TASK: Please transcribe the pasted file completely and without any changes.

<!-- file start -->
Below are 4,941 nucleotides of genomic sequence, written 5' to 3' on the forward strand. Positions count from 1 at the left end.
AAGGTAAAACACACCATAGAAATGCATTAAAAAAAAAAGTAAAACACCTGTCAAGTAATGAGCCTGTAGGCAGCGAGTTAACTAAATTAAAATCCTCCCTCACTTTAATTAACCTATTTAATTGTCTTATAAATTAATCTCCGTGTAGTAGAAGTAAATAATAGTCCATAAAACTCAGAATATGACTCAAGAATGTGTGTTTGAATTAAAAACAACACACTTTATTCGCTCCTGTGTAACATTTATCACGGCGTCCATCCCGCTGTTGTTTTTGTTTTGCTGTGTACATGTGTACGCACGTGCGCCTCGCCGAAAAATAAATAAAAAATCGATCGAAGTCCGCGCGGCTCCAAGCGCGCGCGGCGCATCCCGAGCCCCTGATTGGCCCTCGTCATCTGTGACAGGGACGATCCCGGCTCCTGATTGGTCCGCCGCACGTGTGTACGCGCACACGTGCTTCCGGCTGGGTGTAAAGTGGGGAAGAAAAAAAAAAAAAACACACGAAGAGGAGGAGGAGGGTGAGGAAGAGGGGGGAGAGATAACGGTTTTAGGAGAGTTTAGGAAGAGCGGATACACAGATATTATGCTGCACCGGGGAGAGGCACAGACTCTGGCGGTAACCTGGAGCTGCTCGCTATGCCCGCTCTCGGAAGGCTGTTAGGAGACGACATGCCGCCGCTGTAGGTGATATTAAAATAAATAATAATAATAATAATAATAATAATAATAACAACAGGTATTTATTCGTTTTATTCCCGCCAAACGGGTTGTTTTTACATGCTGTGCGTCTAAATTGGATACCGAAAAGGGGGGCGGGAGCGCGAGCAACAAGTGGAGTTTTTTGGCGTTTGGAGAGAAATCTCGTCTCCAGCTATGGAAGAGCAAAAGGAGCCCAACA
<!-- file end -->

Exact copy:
Below are 4,941 nucleotides of genomic sequence, written 5' to 3' on the forward strand. Positions count from 1 at the left end.
AAGGTAAAACACACCATAGAAATGCATTAAAAAAAAAAGTAAAACACCTGTCAAGTAATGAGCCTGTAGGCAGCGAGTTAACTAAATTAAAATCCTCCCTCACTTTAATTAACCTATTTAATTGTCTTATAAATTAATCTCCGTGTAGTAGAAGTAAATAATAGTCCATAAAACTCAGAATATGACTCAAGAATGTGTGTTTGAATTAAAAACAACACACTTTATTCGCTCCTGTGTAACATTTATCACGGCGTCCATCCCGCTGTTGTTTTTGTTTTGCTGTGTACATGTGTACGCACGTGCGCCTCGCCGAAAAATAAATAAAAAATCGATCGAAGTCCGCGCGGCTCCAAGCGCGCGCGGCGCATCCCGAGCCCCTGATTGGCCCTCGTCATCTGTGACAGGGACGATCCCGGCTCCTGATTGGTCCGCCGCACGTGTGTACGCGCACACGTGCTTCCGGCTGGGTGTAAAGTGGGGAAGAAAAAAAAAAAAAACACACGAAGAGGAGGAGGAGGGTGAGGAAGAGGGGGGAGAGATAACGGTTTTAGGAGAGTTTAGGAAGAGCGGATACACAGATATTATGCTGCACCGGGGAGAGGCACAGACTCTGGCGGTAACCTGGAGCTGCTCGCTATGCCCGCTCTCGGAAGGCTGTTAGGAGACGACATGCCGCCGCTGTAGGTGATATTAAAATAAATAATAATAATAATAATAATAATAATAATAACAACAGGTATTTATTCGTTTTATTCCCGCCAAACGGGTTGTTTTTACATGCTGTGCGTCTAAATTGGATACCGAAAAGGGGGGCGGGAGCGCGAGCAACAAGTGGAGTTTTTTGGCGTTTGGAGAGAAATCTCGTCTCCAGCTATGGAAGAGCAAAAGGAGCCCAACA